SPATIAL VARIATION OF STRONG GROUND MOTION
(Thesis Supervisors: Eser Çaktı & Mustafa Erdik)
Earthquake ground accelerograms measured at different locations along a large engineered structure could be significantly different. This has led to considerable research in the last decade on the modeling of the spatially varying earthquake ground motion. The spatial variability of strong ground motion incorporates the effects of wave propagation, amplitude variability and phase variability, as well as the local site effects on the motion. This variation of ground motion could have the possibility to cause important effect on the response of linear lifelines such as long bridges, pipelines, communication systems, and should preferably be accounted for in their design.
The objective is to evaluate and improve existing spatial variation quantification relationships by studying data available from different networks; investigate the possibility of employing functional forms for the characterization of spatial variation of ground motion in the assessment of strong ground motion distribution.
This thesis focuses on studying on the spatial variability of ground motion using strong ground motion measurements. A rational and rigorous methodology for the interpolation of measured ground motion from discrete array stations to be used in the bias adjustment of the theoretical shake map assessments with the empirical ground motion measurements is developed. The generation of the estimated maps of shaking after an earthquake is often influenced by the limited number of sensors and/or difficulty of monitoring at inaccessible locations that impacts the collection of desired information. This gap in information can be filled through the estimation of missing information conditional upon the measured records. Methodology is presented for estimating properly-correlated earthquake ground motion parameters; herein peak ground acceleration (PGA), at an arbitrary set of closely-spaced points, compatible with known or prescribed ground motion parameters (PGA) at other locations.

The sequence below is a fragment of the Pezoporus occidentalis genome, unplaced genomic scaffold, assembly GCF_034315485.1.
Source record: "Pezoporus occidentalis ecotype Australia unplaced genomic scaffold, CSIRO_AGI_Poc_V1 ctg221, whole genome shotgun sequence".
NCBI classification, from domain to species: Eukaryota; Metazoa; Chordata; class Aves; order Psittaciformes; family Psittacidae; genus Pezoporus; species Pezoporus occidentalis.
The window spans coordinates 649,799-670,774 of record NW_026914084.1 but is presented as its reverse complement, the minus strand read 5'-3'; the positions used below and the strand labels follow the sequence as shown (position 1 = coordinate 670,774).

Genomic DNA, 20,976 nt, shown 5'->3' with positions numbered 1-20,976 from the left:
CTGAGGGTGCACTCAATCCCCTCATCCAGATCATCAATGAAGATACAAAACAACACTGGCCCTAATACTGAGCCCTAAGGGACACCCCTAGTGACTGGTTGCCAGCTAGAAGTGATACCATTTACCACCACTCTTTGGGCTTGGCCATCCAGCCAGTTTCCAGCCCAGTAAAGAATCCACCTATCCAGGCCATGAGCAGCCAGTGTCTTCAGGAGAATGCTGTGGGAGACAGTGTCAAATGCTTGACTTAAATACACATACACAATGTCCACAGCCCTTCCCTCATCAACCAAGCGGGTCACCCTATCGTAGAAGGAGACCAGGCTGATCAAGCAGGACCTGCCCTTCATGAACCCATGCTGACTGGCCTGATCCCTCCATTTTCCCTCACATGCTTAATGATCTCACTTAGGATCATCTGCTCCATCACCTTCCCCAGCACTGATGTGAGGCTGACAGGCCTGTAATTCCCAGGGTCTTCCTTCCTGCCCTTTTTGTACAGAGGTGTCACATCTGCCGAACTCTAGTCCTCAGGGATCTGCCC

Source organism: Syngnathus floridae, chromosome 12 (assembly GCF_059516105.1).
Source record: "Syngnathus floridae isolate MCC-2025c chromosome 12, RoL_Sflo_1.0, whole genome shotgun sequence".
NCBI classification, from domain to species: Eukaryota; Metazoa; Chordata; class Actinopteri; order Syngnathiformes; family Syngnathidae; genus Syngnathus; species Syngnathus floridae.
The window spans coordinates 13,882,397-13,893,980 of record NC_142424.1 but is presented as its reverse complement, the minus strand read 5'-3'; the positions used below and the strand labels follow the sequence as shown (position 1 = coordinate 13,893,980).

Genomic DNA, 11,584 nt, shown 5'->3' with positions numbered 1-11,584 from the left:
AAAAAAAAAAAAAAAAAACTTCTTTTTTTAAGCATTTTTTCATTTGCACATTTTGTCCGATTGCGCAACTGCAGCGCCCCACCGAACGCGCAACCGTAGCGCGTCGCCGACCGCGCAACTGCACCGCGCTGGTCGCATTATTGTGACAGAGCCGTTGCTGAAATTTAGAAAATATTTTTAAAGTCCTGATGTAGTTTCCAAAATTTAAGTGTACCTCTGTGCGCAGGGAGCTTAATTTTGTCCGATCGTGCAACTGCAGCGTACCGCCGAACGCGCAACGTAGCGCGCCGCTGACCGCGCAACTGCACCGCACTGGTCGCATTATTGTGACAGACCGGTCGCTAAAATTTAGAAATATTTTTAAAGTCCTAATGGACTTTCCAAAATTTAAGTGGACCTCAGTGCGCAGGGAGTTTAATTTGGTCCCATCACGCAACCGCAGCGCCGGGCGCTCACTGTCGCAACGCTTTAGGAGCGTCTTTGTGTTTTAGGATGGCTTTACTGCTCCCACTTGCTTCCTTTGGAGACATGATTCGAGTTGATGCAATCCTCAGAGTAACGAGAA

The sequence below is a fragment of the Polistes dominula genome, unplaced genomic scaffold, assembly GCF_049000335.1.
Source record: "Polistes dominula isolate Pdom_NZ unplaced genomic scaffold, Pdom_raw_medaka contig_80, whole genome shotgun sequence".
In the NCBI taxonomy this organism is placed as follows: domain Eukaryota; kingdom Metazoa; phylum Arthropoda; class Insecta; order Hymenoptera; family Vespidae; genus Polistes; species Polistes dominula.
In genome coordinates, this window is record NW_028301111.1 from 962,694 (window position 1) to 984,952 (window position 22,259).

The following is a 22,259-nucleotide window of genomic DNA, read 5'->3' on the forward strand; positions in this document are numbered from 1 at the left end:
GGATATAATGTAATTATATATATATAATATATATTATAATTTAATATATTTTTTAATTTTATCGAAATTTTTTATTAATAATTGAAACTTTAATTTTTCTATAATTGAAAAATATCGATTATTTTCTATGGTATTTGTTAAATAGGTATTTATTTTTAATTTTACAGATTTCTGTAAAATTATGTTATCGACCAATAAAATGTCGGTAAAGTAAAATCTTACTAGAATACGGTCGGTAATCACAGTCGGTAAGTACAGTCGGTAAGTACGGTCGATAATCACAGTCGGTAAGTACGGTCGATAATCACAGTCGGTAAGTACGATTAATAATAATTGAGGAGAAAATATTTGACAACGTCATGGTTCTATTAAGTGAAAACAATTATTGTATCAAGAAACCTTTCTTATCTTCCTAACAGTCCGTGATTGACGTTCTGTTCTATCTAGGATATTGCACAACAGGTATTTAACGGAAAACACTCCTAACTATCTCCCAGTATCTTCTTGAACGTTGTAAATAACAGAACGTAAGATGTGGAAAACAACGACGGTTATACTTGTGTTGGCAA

The variation of ground strain due to wave propagation, site response and loss of coherence is investigated. This study concentrates on the stochastic description of the spatial variation, and focuses on spatial coherency. The estimation of coherency from recorded data and its interpretation are presented. Coherency model for Istanbul for the assessment of simulation of spatially variable ground motion needed for the design of extended structures is derived.
In addition to the realistic characterization of spatial variation, simulation of spatially variable earthquake ground motion is another essential part of the examination of the effects of spatial variation, especially for extended lifeline structures. This thesis concludes with the generation of earthquake ground motion compatible with prescribed target-response spectrum and their coherencies are consistent with a given spatial coherency function for a finite array of ground surface stations.